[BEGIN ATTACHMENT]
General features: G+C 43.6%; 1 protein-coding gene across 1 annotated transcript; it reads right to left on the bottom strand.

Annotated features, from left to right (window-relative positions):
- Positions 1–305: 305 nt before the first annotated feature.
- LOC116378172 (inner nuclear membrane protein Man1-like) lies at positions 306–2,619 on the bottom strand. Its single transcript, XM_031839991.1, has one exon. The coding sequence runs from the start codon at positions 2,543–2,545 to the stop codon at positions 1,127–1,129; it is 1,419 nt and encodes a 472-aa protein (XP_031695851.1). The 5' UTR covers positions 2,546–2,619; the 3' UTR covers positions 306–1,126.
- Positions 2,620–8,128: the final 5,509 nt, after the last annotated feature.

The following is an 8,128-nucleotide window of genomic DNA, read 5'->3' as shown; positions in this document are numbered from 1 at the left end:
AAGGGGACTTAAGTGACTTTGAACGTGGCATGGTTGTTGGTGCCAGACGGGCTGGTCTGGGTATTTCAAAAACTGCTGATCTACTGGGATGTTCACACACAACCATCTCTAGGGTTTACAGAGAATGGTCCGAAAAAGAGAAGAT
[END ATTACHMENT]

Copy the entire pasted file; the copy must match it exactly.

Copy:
General features: G+C 43.6%; 1 protein-coding gene across 1 annotated transcript; it reads right to left on the bottom strand.

Annotated features, from left to right (window-relative positions):
- Positions 1–305: 305 nt before the first annotated feature.
- LOC116378172 (inner nuclear membrane protein Man1-like) lies at positions 306–2,619 on the bottom strand. Its single transcript, XM_031839991.1, has one exon. The coding sequence runs from the start codon at positions 2,543–2,545 to the stop codon at positions 1,127–1,129; it is 1,419 nt and encodes a 472-aa protein (XP_031695851.1). The 5' UTR covers positions 2,546–2,619; the 3' UTR covers positions 306–1,126.
- Positions 2,620–8,128: the final 5,509 nt, after the last annotated feature.

The following is an 8,128-nucleotide window of genomic DNA, read 5'->3' as shown; positions in this document are numbered from 1 at the left end:
AAGGGGACTTAAGTGACTTTGAACGTGGCATGGTTGTTGGTGCCAGACGGGCTGGTCTGGGTATTTCAAAAACTGCTGATCTACTGGGATGTTCACACACAACCATCTCTAGGGTTTACAGAGAATGGTCCGAAAAAGAGAAGAT